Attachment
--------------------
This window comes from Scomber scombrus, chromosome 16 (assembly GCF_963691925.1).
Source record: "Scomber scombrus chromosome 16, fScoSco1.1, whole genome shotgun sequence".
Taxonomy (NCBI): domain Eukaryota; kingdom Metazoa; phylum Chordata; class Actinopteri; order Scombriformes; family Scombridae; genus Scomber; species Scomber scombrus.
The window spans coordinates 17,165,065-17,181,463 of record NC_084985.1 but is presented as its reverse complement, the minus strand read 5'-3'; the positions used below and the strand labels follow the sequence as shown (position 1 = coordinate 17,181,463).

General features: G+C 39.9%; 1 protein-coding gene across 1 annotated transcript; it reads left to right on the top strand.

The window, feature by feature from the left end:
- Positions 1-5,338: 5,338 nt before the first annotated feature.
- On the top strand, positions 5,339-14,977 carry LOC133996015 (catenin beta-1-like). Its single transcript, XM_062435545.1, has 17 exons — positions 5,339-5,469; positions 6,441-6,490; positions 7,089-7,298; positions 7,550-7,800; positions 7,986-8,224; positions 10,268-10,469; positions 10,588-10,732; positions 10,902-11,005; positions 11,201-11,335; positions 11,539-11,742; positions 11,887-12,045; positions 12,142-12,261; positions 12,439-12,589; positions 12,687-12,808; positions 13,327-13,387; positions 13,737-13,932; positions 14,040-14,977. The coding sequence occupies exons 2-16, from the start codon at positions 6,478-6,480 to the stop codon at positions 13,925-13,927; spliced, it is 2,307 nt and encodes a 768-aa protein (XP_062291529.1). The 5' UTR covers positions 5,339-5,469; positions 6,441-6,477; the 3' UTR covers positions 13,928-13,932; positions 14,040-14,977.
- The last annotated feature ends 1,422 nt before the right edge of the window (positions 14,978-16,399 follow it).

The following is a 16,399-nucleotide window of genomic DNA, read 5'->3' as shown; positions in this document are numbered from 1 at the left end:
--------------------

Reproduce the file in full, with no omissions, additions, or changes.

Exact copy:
This window comes from Scomber scombrus, chromosome 16 (assembly GCF_963691925.1).
Source record: "Scomber scombrus chromosome 16, fScoSco1.1, whole genome shotgun sequence".
Taxonomy (NCBI): domain Eukaryota; kingdom Metazoa; phylum Chordata; class Actinopteri; order Scombriformes; family Scombridae; genus Scomber; species Scomber scombrus.
The window spans coordinates 17,165,065-17,181,463 of record NC_084985.1 but is presented as its reverse complement, the minus strand read 5'-3'; the positions used below and the strand labels follow the sequence as shown (position 1 = coordinate 17,181,463).

General features: G+C 39.9%; 1 protein-coding gene across 1 annotated transcript; it reads left to right on the top strand.

The window, feature by feature from the left end:
- Positions 1-5,338: 5,338 nt before the first annotated feature.
- On the top strand, positions 5,339-14,977 carry LOC133996015 (catenin beta-1-like). Its single transcript, XM_062435545.1, has 17 exons — positions 5,339-5,469; positions 6,441-6,490; positions 7,089-7,298; positions 7,550-7,800; positions 7,986-8,224; positions 10,268-10,469; positions 10,588-10,732; positions 10,902-11,005; positions 11,201-11,335; positions 11,539-11,742; positions 11,887-12,045; positions 12,142-12,261; positions 12,439-12,589; positions 12,687-12,808; positions 13,327-13,387; positions 13,737-13,932; positions 14,040-14,977. The coding sequence occupies exons 2-16, from the start codon at positions 6,478-6,480 to the stop codon at positions 13,925-13,927; spliced, it is 2,307 nt and encodes a 768-aa protein (XP_062291529.1). The 5' UTR covers positions 5,339-5,469; positions 6,441-6,477; the 3' UTR covers positions 13,928-13,932; positions 14,040-14,977.
- The last annotated feature ends 1,422 nt before the right edge of the window (positions 14,978-16,399 follow it).

The following is a 16,399-nucleotide window of genomic DNA, read 5'->3' as shown; positions in this document are numbered from 1 at the left end: